We anticipate a lot things.
The big yellow school bus recently started up its route again driving back and forth on our gravel road twice a day, spewing a cloud of dust behind it. We knew that would happen, just as we knew Bob would be returning to the classroom to teach literature and poetry to rural Idaho High School kids. Days around here are noticeably getting shorter, the air is getting cooler at night, and chukar season starts in a few short days. September 15th to be exact. I always think I’ll have plenty of time to get my body ready, the dogs ready, and to practice shooting, but before you know it it’s time. This approaching season will be my 12th year of chukar hunting. The first ten of those I wasn’t actually carrying a shotgun but instead following Bob and the dogs up and down the mountains and rock outcroppings with my camera in hand, documenting chukar hunting.
My anticipation for the upcoming season always brings excitement and a tangle of emotions. Thinking about being in the thick of things again to witness first hand and intimately the magic of the dogs working up and down the terrain instinctively and methodically and in perfect harmony thrills me. With that it brings the hope that I’ll anticipate the moment right before the birds bust after a long steady point and be ready for it. I also look forward to the elation often followed by sorrow when my dogs carry in their soft mouths a downed chukar or Hungarian partridge directly to my hand. I have deep respect for these birds that live in these brutally dry western desert environments, and I don’t think of killing one as revenge for the hard work and determination it took me to put myself into the position to possess one. Often, I have to remind myself that these non-native game birds were originally introduced for the sole purpose of being hunted. It doesn’t always convince me to feel better about killing one, but I owe it to the dogs every once in a while to allow them the pleasure and reward of retrieving a bird they worked so hard to find for me. I want to think they understand the praise that soon follows.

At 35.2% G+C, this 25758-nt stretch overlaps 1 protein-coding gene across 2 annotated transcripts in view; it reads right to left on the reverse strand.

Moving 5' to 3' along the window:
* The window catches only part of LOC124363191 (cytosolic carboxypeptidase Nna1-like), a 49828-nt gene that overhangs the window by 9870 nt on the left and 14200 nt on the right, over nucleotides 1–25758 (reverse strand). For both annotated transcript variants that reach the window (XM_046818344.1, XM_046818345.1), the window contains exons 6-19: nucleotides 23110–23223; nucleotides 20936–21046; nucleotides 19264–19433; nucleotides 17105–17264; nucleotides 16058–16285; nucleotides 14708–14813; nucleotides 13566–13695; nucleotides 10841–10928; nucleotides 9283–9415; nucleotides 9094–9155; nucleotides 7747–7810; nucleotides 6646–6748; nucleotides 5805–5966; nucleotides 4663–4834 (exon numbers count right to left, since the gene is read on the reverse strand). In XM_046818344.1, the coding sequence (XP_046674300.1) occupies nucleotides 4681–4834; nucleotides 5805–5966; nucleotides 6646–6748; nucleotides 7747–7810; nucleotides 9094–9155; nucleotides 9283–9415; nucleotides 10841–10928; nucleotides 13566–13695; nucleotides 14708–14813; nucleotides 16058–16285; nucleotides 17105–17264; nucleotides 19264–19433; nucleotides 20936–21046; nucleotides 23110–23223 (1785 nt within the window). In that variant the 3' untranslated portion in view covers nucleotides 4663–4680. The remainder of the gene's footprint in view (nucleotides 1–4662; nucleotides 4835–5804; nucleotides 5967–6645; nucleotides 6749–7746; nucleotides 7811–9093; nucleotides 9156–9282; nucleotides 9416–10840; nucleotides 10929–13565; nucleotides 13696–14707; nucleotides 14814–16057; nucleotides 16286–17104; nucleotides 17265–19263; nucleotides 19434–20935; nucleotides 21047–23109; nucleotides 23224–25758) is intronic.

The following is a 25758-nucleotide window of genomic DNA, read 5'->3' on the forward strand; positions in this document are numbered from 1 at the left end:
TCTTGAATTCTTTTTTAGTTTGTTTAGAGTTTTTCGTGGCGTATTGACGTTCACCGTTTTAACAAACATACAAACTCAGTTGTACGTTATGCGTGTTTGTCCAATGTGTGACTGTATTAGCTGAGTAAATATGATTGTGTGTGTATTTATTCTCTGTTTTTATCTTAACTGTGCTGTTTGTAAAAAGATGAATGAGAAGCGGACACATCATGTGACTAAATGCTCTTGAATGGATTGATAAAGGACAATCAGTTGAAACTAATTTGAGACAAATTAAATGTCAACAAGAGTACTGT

We know our two Brittanys aren’t perfect text book bird dogs and we also aren’t the best trainers. They’ve adapted to our style of hunting and we rely on their pure natural instinct, prey drive, and good breeding to guide them and pray for the cohesion of dog work and gun handling to happen at just the right time. It’s a beautiful thing to see elegant and well-seasoned Angus being backed by young and quick-footed Peat.
I’m probably an anomaly in the world of chukar hunting: female for starters, and I’m 55 years old and I didn’t handle a firearm for the first time until last year. I have no doubt this tough and mean country with its steep talus slopes will remind me again that I’m another year older. I’m prepared to have to dig deep and push my body to some uncomfortable extremes. I’m up for the challenge. I love the challenge and I’m not afraid to go out alone by myself again which I did a few times last season.
The past couple of years, besides thinking about my age creeping up, I’ve dreaded that quite possibly it might be 11-year-old Angus’s last season, not because he can’t physically do it; we know he can. This past couple of weeks while out grouse hunting he’s been covering more ground and ranging farther than Peat, but he’s slowly going deaf and his eyes are starting to look cloudy gray. I worry that one of these days we might lose him on the mountain. The GPS tracker collar that I was dead set against purchasing and using in the first place because I dislike fussing with too many things has now become a reassurance to find a confused and wandering lost dog.
Lastly, anticipation for the upcoming season also becomes a moment of reflection from past seasons. It’s those great memories that make us hungry for more. The culture of chukar hunting for us is about the beauty of the unhindered landscapes, the hard ascents up into the clouds, the smells of damp sage, the cold harsh mountain winds that remind us we’re alive, the sound of a covey busting, and for that intimate connection and trust we have with our dogs.